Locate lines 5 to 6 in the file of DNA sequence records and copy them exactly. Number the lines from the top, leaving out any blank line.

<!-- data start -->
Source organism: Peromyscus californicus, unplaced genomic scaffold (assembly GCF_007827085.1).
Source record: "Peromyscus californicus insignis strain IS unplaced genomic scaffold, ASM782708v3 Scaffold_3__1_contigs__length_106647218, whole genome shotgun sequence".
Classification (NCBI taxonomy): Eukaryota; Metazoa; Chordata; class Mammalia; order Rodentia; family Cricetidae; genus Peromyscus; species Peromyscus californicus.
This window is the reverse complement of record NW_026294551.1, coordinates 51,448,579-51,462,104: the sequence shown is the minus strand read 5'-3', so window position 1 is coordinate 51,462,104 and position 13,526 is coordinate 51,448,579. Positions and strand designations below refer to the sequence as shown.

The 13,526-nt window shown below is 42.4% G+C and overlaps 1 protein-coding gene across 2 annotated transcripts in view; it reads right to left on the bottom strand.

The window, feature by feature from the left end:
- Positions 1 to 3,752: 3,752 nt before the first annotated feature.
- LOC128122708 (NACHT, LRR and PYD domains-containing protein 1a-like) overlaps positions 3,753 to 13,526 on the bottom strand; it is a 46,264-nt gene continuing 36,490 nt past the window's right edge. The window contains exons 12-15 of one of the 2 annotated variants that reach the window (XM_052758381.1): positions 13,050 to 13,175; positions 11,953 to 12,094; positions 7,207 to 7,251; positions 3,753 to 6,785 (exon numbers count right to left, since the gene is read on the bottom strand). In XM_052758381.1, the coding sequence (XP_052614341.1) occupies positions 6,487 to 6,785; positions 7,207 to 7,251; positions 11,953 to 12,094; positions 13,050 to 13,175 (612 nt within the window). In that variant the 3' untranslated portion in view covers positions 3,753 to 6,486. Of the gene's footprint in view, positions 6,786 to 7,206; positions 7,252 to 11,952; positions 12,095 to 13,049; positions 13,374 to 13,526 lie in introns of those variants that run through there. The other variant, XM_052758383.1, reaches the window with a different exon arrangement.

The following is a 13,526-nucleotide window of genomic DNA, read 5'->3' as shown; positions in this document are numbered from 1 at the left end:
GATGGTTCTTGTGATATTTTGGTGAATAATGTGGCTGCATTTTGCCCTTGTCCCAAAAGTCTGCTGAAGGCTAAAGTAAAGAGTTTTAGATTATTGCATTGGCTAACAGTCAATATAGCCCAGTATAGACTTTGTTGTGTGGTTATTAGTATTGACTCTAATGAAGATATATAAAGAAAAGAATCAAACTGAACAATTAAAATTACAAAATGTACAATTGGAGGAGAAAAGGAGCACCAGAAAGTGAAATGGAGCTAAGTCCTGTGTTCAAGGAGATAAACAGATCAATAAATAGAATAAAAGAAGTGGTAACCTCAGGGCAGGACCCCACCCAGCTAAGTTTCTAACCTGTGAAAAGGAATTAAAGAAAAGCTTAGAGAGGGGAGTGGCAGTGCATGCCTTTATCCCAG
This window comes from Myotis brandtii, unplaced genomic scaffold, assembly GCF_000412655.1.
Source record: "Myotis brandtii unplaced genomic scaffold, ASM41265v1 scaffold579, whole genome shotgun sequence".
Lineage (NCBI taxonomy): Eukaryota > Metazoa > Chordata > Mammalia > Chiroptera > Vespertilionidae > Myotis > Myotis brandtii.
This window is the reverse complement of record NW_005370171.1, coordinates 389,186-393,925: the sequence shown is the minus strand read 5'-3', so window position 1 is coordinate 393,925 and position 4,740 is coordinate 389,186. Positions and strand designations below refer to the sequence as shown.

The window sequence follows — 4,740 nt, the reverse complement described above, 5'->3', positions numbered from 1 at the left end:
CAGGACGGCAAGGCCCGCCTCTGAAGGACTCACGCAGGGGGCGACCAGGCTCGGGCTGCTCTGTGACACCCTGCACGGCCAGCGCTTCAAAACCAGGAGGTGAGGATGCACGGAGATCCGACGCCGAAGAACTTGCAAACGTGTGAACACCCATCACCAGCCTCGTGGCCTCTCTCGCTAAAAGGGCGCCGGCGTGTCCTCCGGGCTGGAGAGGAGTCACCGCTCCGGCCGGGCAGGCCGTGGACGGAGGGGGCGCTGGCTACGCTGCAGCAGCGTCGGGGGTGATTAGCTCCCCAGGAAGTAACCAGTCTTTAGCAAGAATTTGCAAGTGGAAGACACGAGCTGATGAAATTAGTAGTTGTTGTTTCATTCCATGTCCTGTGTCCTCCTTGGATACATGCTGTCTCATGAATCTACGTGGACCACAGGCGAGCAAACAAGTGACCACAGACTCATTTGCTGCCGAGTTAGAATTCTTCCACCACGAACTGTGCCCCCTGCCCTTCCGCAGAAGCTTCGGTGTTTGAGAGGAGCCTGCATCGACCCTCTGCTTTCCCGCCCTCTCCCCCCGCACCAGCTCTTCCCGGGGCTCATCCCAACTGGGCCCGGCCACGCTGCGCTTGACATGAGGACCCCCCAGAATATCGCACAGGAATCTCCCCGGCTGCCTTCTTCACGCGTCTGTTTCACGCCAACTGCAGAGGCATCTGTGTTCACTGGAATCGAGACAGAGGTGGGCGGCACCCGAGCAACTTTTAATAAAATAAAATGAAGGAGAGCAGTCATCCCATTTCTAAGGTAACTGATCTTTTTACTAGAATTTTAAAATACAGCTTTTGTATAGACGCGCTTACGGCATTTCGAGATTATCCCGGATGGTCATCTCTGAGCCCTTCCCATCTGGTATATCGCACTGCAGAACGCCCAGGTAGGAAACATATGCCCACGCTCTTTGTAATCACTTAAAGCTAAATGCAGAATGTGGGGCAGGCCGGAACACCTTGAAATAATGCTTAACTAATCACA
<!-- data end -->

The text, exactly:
The 13,526-nt window shown below is 42.4% G+C and overlaps 1 protein-coding gene across 2 annotated transcripts in view; it reads right to left on the bottom strand.

The window, feature by feature from the left end: